The creep behaviour of pressure diecast zinc-aluminium based alloys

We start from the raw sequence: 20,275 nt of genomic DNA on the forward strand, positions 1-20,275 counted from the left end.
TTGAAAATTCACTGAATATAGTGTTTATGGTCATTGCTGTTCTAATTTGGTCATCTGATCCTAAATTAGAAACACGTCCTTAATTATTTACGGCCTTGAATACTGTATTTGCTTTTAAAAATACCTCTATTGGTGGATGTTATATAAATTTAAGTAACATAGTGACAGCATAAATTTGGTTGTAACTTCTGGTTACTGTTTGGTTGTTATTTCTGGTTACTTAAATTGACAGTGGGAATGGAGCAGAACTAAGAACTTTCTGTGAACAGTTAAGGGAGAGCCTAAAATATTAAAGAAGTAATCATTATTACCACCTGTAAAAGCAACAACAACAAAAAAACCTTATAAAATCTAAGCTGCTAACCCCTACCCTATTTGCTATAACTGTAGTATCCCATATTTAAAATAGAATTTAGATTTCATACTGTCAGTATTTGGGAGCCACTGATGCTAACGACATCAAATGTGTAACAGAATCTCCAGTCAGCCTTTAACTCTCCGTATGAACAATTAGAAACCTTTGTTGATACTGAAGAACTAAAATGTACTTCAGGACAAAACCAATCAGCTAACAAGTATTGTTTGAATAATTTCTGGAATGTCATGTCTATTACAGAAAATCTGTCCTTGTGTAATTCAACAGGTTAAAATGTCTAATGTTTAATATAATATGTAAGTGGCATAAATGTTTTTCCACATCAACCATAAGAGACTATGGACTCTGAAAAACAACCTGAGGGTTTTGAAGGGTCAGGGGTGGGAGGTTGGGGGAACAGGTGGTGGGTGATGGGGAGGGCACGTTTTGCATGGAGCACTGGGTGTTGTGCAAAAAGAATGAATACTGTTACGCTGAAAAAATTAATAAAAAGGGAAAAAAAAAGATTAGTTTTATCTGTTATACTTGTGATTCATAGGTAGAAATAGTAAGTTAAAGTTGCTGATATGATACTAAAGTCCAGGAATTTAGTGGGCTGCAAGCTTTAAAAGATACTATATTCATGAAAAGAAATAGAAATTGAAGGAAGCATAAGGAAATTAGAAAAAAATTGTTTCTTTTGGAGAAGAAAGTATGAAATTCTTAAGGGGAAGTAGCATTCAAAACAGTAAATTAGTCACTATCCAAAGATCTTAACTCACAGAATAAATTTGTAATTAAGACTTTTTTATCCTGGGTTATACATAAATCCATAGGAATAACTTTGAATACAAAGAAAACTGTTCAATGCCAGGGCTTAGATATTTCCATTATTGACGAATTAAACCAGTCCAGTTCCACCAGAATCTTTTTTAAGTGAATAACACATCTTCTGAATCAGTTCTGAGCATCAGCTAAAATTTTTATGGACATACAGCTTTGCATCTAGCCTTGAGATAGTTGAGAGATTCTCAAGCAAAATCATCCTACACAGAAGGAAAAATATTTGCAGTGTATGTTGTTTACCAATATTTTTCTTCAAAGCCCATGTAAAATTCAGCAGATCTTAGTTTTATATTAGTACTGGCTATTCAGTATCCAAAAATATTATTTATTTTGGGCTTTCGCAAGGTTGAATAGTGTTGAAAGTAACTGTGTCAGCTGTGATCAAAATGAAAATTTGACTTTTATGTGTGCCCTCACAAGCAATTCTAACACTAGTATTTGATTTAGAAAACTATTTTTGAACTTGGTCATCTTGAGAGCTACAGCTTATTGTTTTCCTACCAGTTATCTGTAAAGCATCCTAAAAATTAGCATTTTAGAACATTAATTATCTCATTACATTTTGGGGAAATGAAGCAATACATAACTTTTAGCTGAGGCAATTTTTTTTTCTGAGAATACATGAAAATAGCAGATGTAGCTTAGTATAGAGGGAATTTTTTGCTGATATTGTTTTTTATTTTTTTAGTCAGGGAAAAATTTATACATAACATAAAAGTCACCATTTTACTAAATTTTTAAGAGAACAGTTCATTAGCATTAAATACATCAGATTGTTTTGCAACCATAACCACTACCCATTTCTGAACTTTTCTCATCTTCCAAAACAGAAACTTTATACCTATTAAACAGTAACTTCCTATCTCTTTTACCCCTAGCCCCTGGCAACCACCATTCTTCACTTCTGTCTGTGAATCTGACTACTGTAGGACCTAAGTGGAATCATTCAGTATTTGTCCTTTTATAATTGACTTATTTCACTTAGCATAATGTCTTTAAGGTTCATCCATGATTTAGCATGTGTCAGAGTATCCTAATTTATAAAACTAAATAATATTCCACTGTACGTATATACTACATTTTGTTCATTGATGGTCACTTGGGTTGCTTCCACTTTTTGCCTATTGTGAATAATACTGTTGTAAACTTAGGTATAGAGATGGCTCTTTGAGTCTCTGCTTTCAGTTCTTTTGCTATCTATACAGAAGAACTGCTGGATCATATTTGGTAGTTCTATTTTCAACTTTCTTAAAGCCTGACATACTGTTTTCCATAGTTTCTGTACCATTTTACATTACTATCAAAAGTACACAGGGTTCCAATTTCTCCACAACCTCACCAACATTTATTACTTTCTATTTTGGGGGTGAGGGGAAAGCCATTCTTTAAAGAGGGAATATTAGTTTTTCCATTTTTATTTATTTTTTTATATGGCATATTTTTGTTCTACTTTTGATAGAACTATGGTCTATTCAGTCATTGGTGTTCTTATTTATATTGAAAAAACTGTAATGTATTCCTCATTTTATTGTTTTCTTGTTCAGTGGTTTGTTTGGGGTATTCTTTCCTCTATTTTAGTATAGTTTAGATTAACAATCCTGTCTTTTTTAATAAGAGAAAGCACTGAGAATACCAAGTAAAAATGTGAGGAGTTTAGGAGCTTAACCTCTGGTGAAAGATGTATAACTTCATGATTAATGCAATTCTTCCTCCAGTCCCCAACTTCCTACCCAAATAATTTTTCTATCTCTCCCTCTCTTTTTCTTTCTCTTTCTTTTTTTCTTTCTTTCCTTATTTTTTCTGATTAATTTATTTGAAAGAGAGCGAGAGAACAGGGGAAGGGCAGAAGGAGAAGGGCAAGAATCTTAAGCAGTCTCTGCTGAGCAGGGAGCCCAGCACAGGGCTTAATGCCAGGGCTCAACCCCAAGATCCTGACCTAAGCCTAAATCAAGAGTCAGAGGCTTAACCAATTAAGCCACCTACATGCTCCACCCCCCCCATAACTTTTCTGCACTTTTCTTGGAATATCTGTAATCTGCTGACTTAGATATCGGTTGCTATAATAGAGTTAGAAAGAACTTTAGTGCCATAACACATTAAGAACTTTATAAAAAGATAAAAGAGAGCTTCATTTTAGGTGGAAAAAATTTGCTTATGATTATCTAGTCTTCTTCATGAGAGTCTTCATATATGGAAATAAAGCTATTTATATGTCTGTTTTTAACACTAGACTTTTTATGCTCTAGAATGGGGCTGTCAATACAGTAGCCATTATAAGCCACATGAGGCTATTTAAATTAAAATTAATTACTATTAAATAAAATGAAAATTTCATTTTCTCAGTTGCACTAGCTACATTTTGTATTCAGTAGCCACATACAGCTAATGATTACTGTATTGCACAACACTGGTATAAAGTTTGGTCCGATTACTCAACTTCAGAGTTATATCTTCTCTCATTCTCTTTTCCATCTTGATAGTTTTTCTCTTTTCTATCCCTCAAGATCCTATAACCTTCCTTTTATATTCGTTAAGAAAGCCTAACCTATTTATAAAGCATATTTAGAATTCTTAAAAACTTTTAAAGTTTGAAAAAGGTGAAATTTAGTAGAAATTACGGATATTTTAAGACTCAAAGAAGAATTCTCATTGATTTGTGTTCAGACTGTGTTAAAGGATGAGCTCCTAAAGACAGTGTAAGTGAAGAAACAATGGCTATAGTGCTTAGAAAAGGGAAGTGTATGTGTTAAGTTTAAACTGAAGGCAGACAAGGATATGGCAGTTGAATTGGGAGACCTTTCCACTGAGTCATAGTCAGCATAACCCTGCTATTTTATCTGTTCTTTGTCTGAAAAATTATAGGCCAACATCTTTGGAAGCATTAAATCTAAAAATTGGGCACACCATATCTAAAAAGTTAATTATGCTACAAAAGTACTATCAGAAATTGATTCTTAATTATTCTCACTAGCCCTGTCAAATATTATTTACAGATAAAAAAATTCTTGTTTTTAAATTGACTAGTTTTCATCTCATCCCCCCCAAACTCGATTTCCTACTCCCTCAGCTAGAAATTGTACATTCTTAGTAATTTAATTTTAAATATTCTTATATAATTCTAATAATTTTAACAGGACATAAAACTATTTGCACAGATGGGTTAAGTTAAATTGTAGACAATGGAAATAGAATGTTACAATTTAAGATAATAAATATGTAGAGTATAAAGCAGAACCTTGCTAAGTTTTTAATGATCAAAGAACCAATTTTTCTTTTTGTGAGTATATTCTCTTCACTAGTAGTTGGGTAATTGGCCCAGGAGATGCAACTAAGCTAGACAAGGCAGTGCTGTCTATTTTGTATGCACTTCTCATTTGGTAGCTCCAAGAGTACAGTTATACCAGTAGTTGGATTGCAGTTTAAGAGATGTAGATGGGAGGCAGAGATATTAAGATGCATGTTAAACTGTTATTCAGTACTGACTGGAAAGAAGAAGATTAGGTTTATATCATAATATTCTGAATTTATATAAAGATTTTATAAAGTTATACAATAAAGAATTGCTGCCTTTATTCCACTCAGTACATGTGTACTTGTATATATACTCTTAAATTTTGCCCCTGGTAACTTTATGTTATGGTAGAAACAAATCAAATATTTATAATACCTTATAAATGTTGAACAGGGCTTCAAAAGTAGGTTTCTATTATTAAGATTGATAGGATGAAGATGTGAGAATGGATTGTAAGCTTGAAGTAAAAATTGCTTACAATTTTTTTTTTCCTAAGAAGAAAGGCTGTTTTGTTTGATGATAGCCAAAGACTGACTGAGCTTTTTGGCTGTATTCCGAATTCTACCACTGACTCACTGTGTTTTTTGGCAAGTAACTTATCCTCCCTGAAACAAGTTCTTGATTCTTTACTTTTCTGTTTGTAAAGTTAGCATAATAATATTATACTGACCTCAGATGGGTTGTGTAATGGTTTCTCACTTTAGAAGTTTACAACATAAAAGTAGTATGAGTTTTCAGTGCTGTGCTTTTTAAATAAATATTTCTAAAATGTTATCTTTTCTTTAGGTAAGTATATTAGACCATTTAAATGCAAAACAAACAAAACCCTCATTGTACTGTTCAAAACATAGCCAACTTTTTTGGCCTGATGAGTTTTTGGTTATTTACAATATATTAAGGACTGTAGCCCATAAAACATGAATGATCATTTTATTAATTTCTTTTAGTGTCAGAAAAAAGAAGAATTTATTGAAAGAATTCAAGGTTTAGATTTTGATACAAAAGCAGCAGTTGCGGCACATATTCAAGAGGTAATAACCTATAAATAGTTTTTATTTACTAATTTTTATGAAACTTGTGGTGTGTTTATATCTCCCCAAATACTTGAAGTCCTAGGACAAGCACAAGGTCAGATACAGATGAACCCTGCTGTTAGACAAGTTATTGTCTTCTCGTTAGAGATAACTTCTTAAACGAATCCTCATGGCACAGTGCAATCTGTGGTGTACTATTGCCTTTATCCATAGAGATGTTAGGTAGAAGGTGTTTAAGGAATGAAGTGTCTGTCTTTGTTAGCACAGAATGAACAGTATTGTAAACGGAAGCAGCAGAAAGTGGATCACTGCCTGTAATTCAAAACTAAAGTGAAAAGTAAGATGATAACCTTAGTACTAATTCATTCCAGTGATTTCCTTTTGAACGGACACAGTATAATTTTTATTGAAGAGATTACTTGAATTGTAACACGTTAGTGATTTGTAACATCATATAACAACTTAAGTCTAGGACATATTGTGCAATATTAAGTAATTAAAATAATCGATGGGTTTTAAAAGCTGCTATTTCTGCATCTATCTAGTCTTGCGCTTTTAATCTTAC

The creep behaviour of three pressure diecast commercial zinc-aluminium based alloys: Mazak 3, corresponding to BS 1004A, and the new alloys ZA.8 and ZA.27 with a series of alloys with compositions ranging from 0% to 30% aluminium was investigated. The total creep elongation of commercial alloys was shown to be well correlated using an empirical equation. Based on this a parametrical relationship was derived which allowed the total creep extension to be related to the applied stress, the temperature and the time of test, so that a quantitative assessment of creep of the alloys could be made under different conditions. Deviation from the normal creep kinetics occurred in alloys ZA.8 and ZA.27 at very low stresses, 150°C, due to structural coarsening combined with partial transformation of ε -phase into T' phase. The extent of primary creep was found to increase with aluminium content, but secondary creep rates decreased in the order Mazak 3, ZA.8 and ZA.27. Thus, based on the above equation, ZA.8 was found to have a substantially better total creep resistance than ZA.27, which in turn was marginally better than Mazak 3 for strains higher than 0.5%, but inferior for smaller strains, due to its higher primary creep extension. The superior creep resistance of ZA.8 was found to be due to the presence of strictly-orientated, thin plate-like precipitates of ε(CuZn4) phase in the zinc matrix of the eutectic and the lamellarly decomposed β phase, in which the precipitation morphology and orientation of ε in the zinc matrix was determined. Over broad ranges of temperature and stresses, the stress exponents and activation energies for creep were found to be consistent with some proposed creep rate mechanisms; i.e. viscous glide for Mazak 3, dislocation climb over second phase particles for ZA.8 and dislocation climb for ZA.27, controlled by diffusion in the zinc-rich phase. The morphology of aluminium and copper-rich precipitates formed from the solid solution of zinc was clearly revealed. The former were found to further increase the creep rate of inherently low creep resistant zinc, but the latter contributed significantly to the creep resistance. Excess copper in the composition, however, was not beneficial in improving the creep resistance. Decomposition of β in copper-containing alloys was found to be through a metastable Zn-Al phase which is strongly stabilised by copper, and the final products of the decomposition had a profound effect on the creep strength of the alloys. The poor creep resistance of alloy ZA.27 was due to the presence of particulate products derived from decomposed β-phase and a large volume of fine, equiaxed products of continuously decomposed α-dendrites.